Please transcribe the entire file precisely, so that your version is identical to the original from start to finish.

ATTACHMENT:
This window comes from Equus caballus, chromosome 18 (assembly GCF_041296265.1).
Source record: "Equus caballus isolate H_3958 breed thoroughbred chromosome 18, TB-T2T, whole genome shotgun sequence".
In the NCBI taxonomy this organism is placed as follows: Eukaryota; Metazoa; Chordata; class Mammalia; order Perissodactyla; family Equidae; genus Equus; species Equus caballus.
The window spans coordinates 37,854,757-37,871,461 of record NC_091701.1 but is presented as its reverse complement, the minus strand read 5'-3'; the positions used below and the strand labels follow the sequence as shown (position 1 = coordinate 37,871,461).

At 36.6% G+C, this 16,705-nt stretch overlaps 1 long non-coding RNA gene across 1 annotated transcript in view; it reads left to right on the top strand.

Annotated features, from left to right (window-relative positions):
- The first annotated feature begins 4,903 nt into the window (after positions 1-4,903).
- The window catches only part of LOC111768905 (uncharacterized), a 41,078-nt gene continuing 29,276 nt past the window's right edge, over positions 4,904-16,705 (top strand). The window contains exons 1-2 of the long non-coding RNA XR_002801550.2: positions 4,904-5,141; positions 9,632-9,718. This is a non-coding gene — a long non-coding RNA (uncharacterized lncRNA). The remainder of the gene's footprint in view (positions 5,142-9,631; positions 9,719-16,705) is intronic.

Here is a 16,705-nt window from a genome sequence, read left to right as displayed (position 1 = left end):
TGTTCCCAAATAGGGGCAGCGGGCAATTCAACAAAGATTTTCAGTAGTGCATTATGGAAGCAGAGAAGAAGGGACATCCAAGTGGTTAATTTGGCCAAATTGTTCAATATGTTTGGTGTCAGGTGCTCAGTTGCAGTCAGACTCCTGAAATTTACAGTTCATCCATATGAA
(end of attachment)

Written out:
This window comes from Equus caballus, chromosome 18 (assembly GCF_041296265.1).
Source record: "Equus caballus isolate H_3958 breed thoroughbred chromosome 18, TB-T2T, whole genome shotgun sequence".
In the NCBI taxonomy this organism is placed as follows: Eukaryota; Metazoa; Chordata; class Mammalia; order Perissodactyla; family Equidae; genus Equus; species Equus caballus.
The window spans coordinates 37,854,757-37,871,461 of record NC_091701.1 but is presented as its reverse complement, the minus strand read 5'-3'; the positions used below and the strand labels follow the sequence as shown (position 1 = coordinate 37,871,461).

At 36.6% G+C, this 16,705-nt stretch overlaps 1 long non-coding RNA gene across 1 annotated transcript in view; it reads left to right on the top strand.

Annotated features, from left to right (window-relative positions):
- The first annotated feature begins 4,903 nt into the window (after positions 1-4,903).
- The window catches only part of LOC111768905 (uncharacterized), a 41,078-nt gene continuing 29,276 nt past the window's right edge, over positions 4,904-16,705 (top strand). The window contains exons 1-2 of the long non-coding RNA XR_002801550.2: positions 4,904-5,141; positions 9,632-9,718. This is a non-coding gene — a long non-coding RNA (uncharacterized lncRNA). The remainder of the gene's footprint in view (positions 5,142-9,631; positions 9,719-16,705) is intronic.

Here is a 16,705-nt window from a genome sequence, read left to right as displayed (position 1 = left end):
TGTTCCCAAATAGGGGCAGCGGGCAATTCAACAAAGATTTTCAGTAGTGCATTATGGAAGCAGAGAAGAAGGGACATCCAAGTGGTTAATTTGGCCAAATTGTTCAATATGTTTGGTGTCAGGTGCTCAGTTGCAGTCAGACTCCTGAAATTTACAGTTCATCCATATGAA